Trachoma is a devastating neglected tropical disease that can spread easily in a family setting. The infection can spread by hands, bedding, clothing or even flies that have been in contact with the eyes or nose of an infected person.
Trachoma is especially dangerous because severe or repeated infections can lead to a painful condition called trachomatous trichiasis or TT— a condition in which the person’s eyelids become so damaged that their eyelashes turn inward and scrape the surface of their eye. Without treatment, TT causes permanent blindness.
… But not if Salum Ismail Ngoli can stop it.
Trained volunteers help prevent blindness from trachoma
Salum, 31, is a husband, a father of three and a farmer in the Mtwara region of Tanzania, where trachoma infection is common. He’s also a "community case finder" for a Corus World Health project that provides sight-saving surgery to individuals at risk of blindness from trachoma.
As a volunteer community health worker, Salum received training from Corus World Health to recognize the signs of trachomatous trichiasis. He rides his bicycle door-to-door throughout his village of Kihamba and the surrounding areas, using a flashlight to peer into his neighbors' eyes. He educates them about the condition and how trachoma is spread, and he provides referrals for those suffering from TT to attend upcoming surgical screening days at the local health center.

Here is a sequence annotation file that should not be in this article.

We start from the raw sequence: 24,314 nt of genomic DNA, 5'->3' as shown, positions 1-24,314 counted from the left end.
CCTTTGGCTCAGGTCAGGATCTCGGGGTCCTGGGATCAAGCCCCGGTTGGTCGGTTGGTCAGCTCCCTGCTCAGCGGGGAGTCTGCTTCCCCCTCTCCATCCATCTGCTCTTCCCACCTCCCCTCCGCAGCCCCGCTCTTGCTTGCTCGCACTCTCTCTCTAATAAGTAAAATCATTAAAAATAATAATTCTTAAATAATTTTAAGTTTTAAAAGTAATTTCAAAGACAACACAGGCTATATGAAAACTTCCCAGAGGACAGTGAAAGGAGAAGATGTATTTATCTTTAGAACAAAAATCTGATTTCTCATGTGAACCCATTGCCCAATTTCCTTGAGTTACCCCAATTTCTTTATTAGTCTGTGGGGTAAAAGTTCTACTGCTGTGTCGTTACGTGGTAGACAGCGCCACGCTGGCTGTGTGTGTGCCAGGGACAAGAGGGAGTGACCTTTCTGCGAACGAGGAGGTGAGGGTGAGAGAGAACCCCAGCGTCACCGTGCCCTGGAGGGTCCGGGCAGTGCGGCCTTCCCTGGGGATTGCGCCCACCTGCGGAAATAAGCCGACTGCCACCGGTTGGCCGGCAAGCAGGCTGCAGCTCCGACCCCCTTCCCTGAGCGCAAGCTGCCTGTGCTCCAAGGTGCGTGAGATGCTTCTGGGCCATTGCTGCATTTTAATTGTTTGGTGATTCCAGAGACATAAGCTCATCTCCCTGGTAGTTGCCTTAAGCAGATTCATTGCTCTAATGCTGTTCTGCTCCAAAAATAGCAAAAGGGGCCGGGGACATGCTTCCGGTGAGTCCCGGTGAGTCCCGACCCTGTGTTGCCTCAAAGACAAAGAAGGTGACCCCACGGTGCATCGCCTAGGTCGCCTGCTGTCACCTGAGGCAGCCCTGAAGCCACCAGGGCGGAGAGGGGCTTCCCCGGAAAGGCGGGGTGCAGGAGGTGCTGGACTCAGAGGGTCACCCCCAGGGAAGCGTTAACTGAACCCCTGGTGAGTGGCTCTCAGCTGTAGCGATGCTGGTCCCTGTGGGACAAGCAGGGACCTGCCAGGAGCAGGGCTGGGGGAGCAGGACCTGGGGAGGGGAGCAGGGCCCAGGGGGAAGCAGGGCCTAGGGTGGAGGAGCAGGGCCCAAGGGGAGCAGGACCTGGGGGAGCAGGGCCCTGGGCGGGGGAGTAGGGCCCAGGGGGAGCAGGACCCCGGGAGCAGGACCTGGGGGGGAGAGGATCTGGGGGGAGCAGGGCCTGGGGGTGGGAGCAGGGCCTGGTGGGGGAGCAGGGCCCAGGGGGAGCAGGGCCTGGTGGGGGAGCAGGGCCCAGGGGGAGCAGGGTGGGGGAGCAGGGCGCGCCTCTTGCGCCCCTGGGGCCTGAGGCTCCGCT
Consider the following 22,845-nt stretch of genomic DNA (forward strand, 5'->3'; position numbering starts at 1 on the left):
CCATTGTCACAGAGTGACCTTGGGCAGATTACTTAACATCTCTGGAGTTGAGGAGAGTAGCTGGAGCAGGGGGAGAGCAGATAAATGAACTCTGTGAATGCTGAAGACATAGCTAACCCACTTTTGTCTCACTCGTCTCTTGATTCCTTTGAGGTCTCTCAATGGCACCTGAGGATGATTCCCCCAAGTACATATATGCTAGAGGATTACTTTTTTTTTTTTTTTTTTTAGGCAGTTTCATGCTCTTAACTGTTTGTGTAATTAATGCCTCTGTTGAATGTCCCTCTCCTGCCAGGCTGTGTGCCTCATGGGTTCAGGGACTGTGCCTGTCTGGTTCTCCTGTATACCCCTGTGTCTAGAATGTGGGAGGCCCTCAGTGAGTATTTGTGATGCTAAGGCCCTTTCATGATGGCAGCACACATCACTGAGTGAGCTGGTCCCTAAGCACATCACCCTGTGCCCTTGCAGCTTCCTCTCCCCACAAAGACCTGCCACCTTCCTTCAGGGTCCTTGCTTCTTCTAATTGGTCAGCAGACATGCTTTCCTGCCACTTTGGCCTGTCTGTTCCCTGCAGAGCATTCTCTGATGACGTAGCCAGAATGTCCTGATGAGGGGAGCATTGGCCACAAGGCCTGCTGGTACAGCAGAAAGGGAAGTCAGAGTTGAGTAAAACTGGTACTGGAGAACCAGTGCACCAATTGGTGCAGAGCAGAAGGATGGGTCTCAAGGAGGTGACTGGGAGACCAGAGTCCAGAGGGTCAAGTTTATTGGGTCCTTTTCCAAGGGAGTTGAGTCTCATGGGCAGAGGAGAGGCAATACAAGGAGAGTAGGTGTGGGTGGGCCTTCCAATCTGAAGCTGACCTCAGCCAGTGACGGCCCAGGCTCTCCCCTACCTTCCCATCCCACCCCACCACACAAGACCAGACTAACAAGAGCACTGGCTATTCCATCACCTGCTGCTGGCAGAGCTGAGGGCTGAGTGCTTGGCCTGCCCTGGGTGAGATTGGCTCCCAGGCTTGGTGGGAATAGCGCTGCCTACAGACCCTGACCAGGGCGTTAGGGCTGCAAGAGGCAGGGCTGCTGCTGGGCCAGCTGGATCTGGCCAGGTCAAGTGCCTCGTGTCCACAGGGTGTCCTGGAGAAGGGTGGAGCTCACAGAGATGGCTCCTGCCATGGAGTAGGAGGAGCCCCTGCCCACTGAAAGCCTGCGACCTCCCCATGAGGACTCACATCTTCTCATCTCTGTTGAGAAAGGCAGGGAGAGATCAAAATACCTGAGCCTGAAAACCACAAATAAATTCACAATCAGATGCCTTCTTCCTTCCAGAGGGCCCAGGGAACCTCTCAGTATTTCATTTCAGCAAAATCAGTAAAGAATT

"I enjoy this work because I like helping others in my village," he says.
Preventing blindness and fighting poverty
Corus World Health has provided sight-saving surgery to 11,800 people in Tanzania's Mtwara region, relying on trained local case finders like Salum to identify those in need in their communities. Rather than bringing in surgeons from outside the community, Corus World Health ensures local health workers are trained and supported to conduct the surgeries— building local capacity for managing future cases.
As a result, men and women miss fewer days of work (both in the short term due to pain and the long term due to blindness), parents can provide better care for their children and individuals do not risk hardship and poverty due to preventable blindness. By saving someone's vision, we protect their livelihoods, their independence and the overall health and well-being of themselves and their families.
It takes all of us — including community health volunteers like Salum and donors like you — to bring health in reach for everyone, everywhere. Thank you for making this work possible.